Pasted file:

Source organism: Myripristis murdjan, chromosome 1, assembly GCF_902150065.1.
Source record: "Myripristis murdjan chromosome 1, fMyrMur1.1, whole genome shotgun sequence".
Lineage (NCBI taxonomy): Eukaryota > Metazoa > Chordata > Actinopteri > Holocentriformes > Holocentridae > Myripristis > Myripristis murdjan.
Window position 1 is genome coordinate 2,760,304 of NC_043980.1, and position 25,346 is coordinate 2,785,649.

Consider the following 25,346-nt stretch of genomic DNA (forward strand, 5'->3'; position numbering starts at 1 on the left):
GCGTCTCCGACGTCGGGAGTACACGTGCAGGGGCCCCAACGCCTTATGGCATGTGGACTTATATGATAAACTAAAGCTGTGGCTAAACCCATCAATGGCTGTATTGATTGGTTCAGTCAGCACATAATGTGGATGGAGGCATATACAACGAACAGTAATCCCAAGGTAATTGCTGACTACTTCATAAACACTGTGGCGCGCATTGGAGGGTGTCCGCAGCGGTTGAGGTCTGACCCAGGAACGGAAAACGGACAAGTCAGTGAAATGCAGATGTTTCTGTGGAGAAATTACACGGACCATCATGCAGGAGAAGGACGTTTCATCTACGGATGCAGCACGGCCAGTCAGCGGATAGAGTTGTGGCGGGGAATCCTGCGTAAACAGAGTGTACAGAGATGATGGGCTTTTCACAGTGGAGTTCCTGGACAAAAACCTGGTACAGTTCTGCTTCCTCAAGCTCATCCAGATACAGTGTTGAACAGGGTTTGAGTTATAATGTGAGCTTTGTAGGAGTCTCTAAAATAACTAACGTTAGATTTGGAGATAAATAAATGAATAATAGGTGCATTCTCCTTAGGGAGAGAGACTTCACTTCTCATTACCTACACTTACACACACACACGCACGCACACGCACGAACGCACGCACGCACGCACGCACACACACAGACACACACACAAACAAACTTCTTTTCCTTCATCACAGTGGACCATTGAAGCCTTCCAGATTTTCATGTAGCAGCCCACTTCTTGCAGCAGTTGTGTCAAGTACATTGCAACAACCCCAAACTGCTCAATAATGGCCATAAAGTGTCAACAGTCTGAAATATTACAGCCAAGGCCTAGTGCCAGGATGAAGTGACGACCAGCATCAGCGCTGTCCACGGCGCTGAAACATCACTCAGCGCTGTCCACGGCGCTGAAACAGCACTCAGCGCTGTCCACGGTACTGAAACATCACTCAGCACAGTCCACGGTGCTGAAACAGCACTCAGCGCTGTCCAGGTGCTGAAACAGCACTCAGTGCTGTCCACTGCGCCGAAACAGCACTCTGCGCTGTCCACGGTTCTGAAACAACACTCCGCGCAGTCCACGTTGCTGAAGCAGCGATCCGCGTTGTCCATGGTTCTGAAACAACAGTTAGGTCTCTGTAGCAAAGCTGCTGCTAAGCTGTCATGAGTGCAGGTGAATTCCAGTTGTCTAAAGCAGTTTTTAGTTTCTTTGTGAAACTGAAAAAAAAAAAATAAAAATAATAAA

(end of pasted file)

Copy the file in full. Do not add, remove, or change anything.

Source organism: Myripristis murdjan, chromosome 1, assembly GCF_902150065.1.
Source record: "Myripristis murdjan chromosome 1, fMyrMur1.1, whole genome shotgun sequence".
Lineage (NCBI taxonomy): Eukaryota > Metazoa > Chordata > Actinopteri > Holocentriformes > Holocentridae > Myripristis > Myripristis murdjan.
Window position 1 is genome coordinate 2,760,304 of NC_043980.1, and position 25,346 is coordinate 2,785,649.

Consider the following 25,346-nt stretch of genomic DNA (forward strand, 5'->3'; position numbering starts at 1 on the left):
GCGTCTCCGACGTCGGGAGTACACGTGCAGGGGCCCCAACGCCTTATGGCATGTGGACTTATATGATAAACTAAAGCTGTGGCTAAACCCATCAATGGCTGTATTGATTGGTTCAGTCAGCACATAATGTGGATGGAGGCATATACAACGAACAGTAATCCCAAGGTAATTGCTGACTACTTCATAAACACTGTGGCGCGCATTGGAGGGTGTCCGCAGCGGTTGAGGTCTGACCCAGGAACGGAAAACGGACAAGTCAGTGAAATGCAGATGTTTCTGTGGAGAAATTACACGGACCATCATGCAGGAGAAGGACGTTTCATCTACGGATGCAGCACGGCCAGTCAGCGGATAGAGTTGTGGCGGGGAATCCTGCGTAAACAGAGTGTACAGAGATGATGGGCTTTTCACAGTGGAGTTCCTGGACAAAAACCTGGTACAGTTCTGCTTCCTCAAGCTCATCCAGATACAGTGTTGAACAGGGTTTGAGTTATAATGTGAGCTTTGTAGGAGTCTCTAAAATAACTAACGTTAGATTTGGAGATAAATAAATGAATAATAGGTGCATTCTCCTTAGGGAGAGAGACTTCACTTCTCATTACCTACACTTACACACACACACGCACGCACACGCACGAACGCACGCACGCACGCACGCACACACACAGACACACACACAAACAAACTTCTTTTCCTTCATCACAGTGGACCATTGAAGCCTTCCAGATTTTCATGTAGCAGCCCACTTCTTGCAGCAGTTGTGTCAAGTACATTGCAACAACCCCAAACTGCTCAATAATGGCCATAAAGTGTCAACAGTCTGAAATATTACAGCCAAGGCCTAGTGCCAGGATGAAGTGACGACCAGCATCAGCGCTGTCCACGGCGCTGAAACATCACTCAGCGCTGTCCACGGCGCTGAAACAGCACTCAGCGCTGTCCACGGTACTGAAACATCACTCAGCACAGTCCACGGTGCTGAAACAGCACTCAGCGCTGTCCAGGTGCTGAAACAGCACTCAGTGCTGTCCACTGCGCCGAAACAGCACTCTGCGCTGTCCACGGTTCTGAAACAACACTCCGCGCAGTCCACGTTGCTGAAGCAGCGATCCGCGTTGTCCATGGTTCTGAAACAACAGTTAGGTCTCTGTAGCAAAGCTGCTGCTAAGCTGTCATGAGTGCAGGTGAATTCCAGTTGTCTAAAGCAGTTTTTAGTTTCTTTGTGAAACTGAAAAAAAAAAAATAAAAATAATAAA